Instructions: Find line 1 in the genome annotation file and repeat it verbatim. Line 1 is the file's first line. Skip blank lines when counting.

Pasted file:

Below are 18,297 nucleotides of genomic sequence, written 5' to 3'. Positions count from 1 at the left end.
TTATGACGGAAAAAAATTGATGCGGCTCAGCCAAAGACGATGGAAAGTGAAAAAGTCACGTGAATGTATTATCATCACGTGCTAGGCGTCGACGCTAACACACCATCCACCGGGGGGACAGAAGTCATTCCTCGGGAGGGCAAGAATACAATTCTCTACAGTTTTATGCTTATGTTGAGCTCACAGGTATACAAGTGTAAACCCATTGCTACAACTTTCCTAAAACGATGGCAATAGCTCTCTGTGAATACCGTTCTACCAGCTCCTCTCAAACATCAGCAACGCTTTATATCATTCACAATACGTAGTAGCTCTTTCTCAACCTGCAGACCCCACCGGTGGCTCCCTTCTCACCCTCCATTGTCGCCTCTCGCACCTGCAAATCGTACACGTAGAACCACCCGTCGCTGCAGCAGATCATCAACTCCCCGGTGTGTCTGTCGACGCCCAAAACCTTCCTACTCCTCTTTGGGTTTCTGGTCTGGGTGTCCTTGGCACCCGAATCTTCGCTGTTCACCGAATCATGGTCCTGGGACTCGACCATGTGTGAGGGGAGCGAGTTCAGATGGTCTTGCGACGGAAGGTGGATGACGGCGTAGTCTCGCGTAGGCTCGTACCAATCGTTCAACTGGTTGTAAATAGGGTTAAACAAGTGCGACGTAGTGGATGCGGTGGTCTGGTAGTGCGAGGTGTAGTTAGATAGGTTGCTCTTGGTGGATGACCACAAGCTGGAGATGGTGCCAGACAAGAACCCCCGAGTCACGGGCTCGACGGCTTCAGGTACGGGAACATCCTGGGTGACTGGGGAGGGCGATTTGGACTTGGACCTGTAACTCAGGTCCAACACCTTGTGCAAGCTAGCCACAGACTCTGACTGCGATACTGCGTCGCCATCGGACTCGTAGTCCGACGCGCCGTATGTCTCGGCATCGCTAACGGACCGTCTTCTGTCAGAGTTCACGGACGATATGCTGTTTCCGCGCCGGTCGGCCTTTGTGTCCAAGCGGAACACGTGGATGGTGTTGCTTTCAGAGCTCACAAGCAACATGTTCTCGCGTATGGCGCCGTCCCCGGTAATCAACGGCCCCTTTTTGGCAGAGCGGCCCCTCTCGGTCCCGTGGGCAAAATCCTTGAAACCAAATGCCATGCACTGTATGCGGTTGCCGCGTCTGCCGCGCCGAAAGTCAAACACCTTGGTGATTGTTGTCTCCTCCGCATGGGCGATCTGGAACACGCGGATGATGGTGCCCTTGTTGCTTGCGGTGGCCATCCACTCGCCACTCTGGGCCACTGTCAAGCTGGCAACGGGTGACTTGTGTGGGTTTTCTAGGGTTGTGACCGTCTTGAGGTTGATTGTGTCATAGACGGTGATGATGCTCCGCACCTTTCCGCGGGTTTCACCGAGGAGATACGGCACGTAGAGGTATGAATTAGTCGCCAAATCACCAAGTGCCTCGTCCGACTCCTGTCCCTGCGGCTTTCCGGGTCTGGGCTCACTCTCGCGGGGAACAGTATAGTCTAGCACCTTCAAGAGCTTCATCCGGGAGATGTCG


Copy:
Below are 18,297 nucleotides of genomic sequence, written 5' to 3'. Positions count from 1 at the left end.